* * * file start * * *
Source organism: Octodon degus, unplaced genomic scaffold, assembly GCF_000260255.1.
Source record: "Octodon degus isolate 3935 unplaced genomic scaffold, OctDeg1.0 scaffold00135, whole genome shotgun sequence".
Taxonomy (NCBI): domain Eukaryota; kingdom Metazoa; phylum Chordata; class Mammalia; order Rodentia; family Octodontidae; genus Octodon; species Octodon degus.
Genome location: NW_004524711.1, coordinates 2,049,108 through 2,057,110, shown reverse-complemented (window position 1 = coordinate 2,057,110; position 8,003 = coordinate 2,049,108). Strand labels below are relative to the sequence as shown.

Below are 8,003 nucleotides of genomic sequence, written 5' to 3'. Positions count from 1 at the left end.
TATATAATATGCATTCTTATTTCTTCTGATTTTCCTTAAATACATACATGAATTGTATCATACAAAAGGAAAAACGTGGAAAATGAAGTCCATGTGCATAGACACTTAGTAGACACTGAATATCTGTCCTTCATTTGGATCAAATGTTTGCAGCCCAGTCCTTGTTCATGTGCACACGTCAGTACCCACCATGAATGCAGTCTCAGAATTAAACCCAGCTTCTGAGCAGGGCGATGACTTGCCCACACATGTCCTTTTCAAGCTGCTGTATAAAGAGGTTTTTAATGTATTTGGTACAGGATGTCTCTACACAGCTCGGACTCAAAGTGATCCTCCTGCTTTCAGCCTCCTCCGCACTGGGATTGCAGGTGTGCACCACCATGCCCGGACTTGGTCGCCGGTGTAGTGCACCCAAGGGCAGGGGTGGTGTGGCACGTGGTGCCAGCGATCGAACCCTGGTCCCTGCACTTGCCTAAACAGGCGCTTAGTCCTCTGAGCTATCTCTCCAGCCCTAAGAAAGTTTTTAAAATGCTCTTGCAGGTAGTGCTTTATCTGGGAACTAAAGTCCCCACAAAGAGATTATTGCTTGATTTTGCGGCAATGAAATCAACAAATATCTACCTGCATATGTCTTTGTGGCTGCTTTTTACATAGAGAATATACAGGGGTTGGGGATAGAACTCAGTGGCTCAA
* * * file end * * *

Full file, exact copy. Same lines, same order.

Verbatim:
Source organism: Octodon degus, unplaced genomic scaffold, assembly GCF_000260255.1.
Source record: "Octodon degus isolate 3935 unplaced genomic scaffold, OctDeg1.0 scaffold00135, whole genome shotgun sequence".
Taxonomy (NCBI): domain Eukaryota; kingdom Metazoa; phylum Chordata; class Mammalia; order Rodentia; family Octodontidae; genus Octodon; species Octodon degus.
Genome location: NW_004524711.1, coordinates 2,049,108 through 2,057,110, shown reverse-complemented (window position 1 = coordinate 2,057,110; position 8,003 = coordinate 2,049,108). Strand labels below are relative to the sequence as shown.

Below are 8,003 nucleotides of genomic sequence, written 5' to 3'. Positions count from 1 at the left end.
TATATAATATGCATTCTTATTTCTTCTGATTTTCCTTAAATACATACATGAATTGTATCATACAAAAGGAAAAACGTGGAAAATGAAGTCCATGTGCATAGACACTTAGTAGACACTGAATATCTGTCCTTCATTTGGATCAAATGTTTGCAGCCCAGTCCTTGTTCATGTGCACACGTCAGTACCCACCATGAATGCAGTCTCAGAATTAAACCCAGCTTCTGAGCAGGGCGATGACTTGCCCACACATGTCCTTTTCAAGCTGCTGTATAAAGAGGTTTTTAATGTATTTGGTACAGGATGTCTCTACACAGCTCGGACTCAAAGTGATCCTCCTGCTTTCAGCCTCCTCCGCACTGGGATTGCAGGTGTGCACCACCATGCCCGGACTTGGTCGCCGGTGTAGTGCACCCAAGGGCAGGGGTGGTGTGGCACGTGGTGCCAGCGATCGAACCCTGGTCCCTGCACTTGCCTAAACAGGCGCTTAGTCCTCTGAGCTATCTCTCCAGCCCTAAGAAAGTTTTTAAAATGCTCTTGCAGGTAGTGCTTTATCTGGGAACTAAAGTCCCCACAAAGAGATTATTGCTTGATTTTGCGGCAATGAAATCAACAAATATCTACCTGCATATGTCTTTGTGGCTGCTTTTTACATAGAGAATATACAGGGGTTGGGGATAGAACTCAGTGGCTCAA